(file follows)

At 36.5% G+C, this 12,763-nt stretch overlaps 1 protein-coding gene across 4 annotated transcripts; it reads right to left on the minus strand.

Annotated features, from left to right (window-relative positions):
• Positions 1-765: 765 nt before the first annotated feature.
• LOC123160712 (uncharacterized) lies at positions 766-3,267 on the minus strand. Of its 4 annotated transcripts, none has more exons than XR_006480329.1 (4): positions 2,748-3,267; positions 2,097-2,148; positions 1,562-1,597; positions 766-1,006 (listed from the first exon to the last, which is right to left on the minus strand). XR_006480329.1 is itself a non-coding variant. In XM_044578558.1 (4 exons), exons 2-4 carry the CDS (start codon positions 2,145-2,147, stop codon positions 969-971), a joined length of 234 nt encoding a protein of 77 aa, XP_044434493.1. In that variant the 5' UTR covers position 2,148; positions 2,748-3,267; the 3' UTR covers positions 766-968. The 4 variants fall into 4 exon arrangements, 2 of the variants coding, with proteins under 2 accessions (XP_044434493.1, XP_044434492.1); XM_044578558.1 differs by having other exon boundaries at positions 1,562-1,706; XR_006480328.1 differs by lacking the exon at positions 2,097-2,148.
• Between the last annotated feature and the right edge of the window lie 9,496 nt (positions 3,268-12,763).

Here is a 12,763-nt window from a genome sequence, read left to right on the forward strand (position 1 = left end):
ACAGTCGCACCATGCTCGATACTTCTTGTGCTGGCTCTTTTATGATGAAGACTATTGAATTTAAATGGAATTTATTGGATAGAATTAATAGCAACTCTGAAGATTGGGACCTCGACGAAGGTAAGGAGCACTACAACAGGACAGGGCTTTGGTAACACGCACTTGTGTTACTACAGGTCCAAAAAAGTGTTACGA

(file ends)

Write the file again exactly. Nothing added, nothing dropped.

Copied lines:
At 36.5% G+C, this 12,763-nt stretch overlaps 1 protein-coding gene across 4 annotated transcripts; it reads right to left on the minus strand.

Annotated features, from left to right (window-relative positions):
• Positions 1-765: 765 nt before the first annotated feature.
• LOC123160712 (uncharacterized) lies at positions 766-3,267 on the minus strand. Of its 4 annotated transcripts, none has more exons than XR_006480329.1 (4): positions 2,748-3,267; positions 2,097-2,148; positions 1,562-1,597; positions 766-1,006 (listed from the first exon to the last, which is right to left on the minus strand). XR_006480329.1 is itself a non-coding variant. In XM_044578558.1 (4 exons), exons 2-4 carry the CDS (start codon positions 2,145-2,147, stop codon positions 969-971), a joined length of 234 nt encoding a protein of 77 aa, XP_044434493.1. In that variant the 5' UTR covers position 2,148; positions 2,748-3,267; the 3' UTR covers positions 766-968. The 4 variants fall into 4 exon arrangements, 2 of the variants coding, with proteins under 2 accessions (XP_044434493.1, XP_044434492.1); XM_044578558.1 differs by having other exon boundaries at positions 1,562-1,706; XR_006480328.1 differs by lacking the exon at positions 2,097-2,148.
• Between the last annotated feature and the right edge of the window lie 9,496 nt (positions 3,268-12,763).

Here is a 12,763-nt window from a genome sequence, read left to right on the forward strand (position 1 = left end):
ACAGTCGCACCATGCTCGATACTTCTTGTGCTGGCTCTTTTATGATGAAGACTATTGAATTTAAATGGAATTTATTGGATAGAATTAATAGCAACTCTGAAGATTGGGACCTCGACGAAGGTAAGGAGCACTACAACAGGACAGGGCTTTGGTAACACGCACTTGTGTTACTACAGGTCCAAAAAAGTGTTACGA